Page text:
For today's edition of O.S.I.E. we are featuring the sports of curling, luge, and bobsled. Not your highest profile events, but whenever there are people involved there will be stories to be told.
During the 2010 Olympic Games in Vancouver the Norwegian curling team created quite a stir with their original and colorful in-game attire. Images and videos of the team went viral and sales of their pants were off the charts during the two week event.
Thomas Ulsrud, Torgor Nergard, Christoffer Svae and Havard Vad Petersson have qualified for the 2014 Games in Sochi and have revealed one of the outfits they will wear during February's event.
American luger Tucker West is featured in a great piece for ESPN The Magazine discussing his road to the Olympics. The main bulk of the story is about Tucker and his dad Brett who constructed a 750-foot-long wooden luge track on their property at their home in Ridgefield, Connecticut. After watching the luge event in Salt Lake City in 2002 the pair became inspired by what they saw on TV:
"We just thought, Boy, doesn't that look like fun?" Brett remembers today. Almost immediately, he disappeared into the backyard and started building a run out of snow and ice. There are pictures of Tucker, smiling brightly, making his first slides on plastic toboggans. "I was just super stoked that we had this awesome sledding hill," the 18-year-old says today.
The problem with snow, of course, is that it melts, and most dads might have let their passion evaporate with it. "I came up with the dumb idea of building a wooden luge track," Brett says. Nearly every word of that sentence is an understatement. Brett is not a carpenter; he owns a media company. Without any of the requisite experience, he spent the next spring, summer and fall designing and building a run, complete with banks and drops and chicanes. Every Friday night, he would head to Home Depot and bring home another load of pressure-treated lumber and plywood, and every weekend, he and Tucker would measure and cut and bolt another section of track that, at its peak, extended 780 feet.
"It was a bit like Noah's Ark," Brett says. "The neighbors would come over and say, Whatcha building?'" The following winter, an expectant Brett iced down the chute with a garden hose and prepared to launch its first test subject: a bowling ball. The ball clattered and caromed down the track -- until it reached what the Wests were already calling Devil's Curve. That's where the ball went airborne, rocketing over the side and crashing into the trees. Father and son shared an uneasy moment of silence.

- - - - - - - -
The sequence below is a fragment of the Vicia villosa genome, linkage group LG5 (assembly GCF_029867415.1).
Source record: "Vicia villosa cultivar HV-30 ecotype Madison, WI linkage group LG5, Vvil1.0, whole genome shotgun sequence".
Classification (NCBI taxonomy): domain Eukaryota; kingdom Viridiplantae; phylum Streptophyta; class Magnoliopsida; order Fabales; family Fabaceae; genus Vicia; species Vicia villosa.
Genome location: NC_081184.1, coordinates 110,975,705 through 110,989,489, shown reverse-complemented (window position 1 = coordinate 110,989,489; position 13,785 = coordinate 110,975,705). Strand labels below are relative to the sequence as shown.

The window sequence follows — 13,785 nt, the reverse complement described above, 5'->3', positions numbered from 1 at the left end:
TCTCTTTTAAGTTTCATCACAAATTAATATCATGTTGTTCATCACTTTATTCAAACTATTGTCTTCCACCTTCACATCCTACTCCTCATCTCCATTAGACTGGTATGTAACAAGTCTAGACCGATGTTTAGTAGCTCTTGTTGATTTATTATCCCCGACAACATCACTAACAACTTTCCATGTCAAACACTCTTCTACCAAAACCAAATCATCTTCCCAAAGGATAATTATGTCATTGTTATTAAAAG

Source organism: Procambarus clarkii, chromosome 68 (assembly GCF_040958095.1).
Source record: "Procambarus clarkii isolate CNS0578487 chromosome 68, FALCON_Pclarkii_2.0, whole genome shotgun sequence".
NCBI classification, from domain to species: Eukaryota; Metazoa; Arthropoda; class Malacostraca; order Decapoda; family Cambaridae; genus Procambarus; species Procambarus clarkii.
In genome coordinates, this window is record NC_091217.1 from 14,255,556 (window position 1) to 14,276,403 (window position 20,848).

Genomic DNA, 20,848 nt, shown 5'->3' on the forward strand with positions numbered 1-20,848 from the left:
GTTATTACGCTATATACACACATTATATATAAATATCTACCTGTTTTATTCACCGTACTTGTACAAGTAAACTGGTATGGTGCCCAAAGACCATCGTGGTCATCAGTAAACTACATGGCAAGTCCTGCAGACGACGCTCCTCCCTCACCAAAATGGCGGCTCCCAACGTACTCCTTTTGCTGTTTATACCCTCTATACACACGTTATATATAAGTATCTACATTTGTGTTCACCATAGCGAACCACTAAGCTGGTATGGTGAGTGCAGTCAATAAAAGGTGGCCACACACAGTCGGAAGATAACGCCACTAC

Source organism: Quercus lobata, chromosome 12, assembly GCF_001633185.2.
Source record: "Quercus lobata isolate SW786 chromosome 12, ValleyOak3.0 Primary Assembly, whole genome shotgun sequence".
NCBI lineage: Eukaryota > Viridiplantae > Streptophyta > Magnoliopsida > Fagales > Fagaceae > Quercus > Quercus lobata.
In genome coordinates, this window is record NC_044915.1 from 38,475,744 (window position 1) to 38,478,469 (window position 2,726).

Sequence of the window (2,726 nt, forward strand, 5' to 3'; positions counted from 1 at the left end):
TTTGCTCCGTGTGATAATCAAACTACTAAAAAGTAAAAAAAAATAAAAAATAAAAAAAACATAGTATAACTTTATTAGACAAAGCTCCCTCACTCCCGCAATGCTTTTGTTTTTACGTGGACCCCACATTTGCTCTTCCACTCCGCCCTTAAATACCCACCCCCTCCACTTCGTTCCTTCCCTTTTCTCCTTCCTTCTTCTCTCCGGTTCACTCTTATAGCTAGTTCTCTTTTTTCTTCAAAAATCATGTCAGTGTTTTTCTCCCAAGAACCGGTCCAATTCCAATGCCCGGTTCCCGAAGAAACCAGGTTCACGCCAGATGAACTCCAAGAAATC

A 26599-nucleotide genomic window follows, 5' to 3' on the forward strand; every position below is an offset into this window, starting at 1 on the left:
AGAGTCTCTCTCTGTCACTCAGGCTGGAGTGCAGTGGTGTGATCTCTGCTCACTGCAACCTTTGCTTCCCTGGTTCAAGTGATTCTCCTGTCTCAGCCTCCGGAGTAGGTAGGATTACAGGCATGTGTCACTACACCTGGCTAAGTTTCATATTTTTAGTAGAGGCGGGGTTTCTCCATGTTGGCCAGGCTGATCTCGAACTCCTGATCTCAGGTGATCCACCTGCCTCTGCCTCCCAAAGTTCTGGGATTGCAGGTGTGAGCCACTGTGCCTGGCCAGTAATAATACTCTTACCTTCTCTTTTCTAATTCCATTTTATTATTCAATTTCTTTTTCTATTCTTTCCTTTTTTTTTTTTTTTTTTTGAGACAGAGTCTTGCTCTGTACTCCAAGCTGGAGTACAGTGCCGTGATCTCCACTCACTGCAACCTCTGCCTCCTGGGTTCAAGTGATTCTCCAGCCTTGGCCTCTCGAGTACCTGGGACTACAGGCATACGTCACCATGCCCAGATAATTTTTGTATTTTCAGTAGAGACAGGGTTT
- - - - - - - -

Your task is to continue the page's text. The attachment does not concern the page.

Brett broke down the curve and rebuilt it, and after sleds loaded with sand had found their way safely to the bottom, the West Mountain Luge Run was ready for human trials. Tucker insisted on the honor. Brett took a position in the middle of the run, "ready to perform CPR if needed," he says, mostly joking. (He had also stacked hay bales, just in case.) But the track, and Tucker, performed beautifully. "It was quite the experience," he says. "I went straight down, and I'm still alive to this day."
In 1988 the Jamaican Bobsled Team took the world by storm at the Calgary Olympics. Their story was immortalized by the Disney movie 'Cool Runnings' and became a legendary tale of what can be achieved through positive thought and teamwork.
Well, the Jamaican Bobsled Team is going to be back at the Olympics in Sochi (their first Olympics since 2002). Their two-man team qualified for the world games last week. There was a problem, however. The team had poured their entire budget into simply qualifying for Sochi and had nothing left to actually attend the games. This seems ridiculous to us here in the US and Canada...but keep in mind that this is Jamaica and I don't think they have much of a budget for the Winter Olympics.
In a true sign of the times their story went viral and, in only two days, the people of the world had raised the required $120,000 to send the two-man team to the Olympic Games.
This is not the heart-warming story of the original Jamaican Bobsled Team. The Jamaicans are regulars on the Bobsled World Cup circuit...but simply seeing the black, yellow, and green sled barreling down the run will, most certainly, induce smiles world-wide.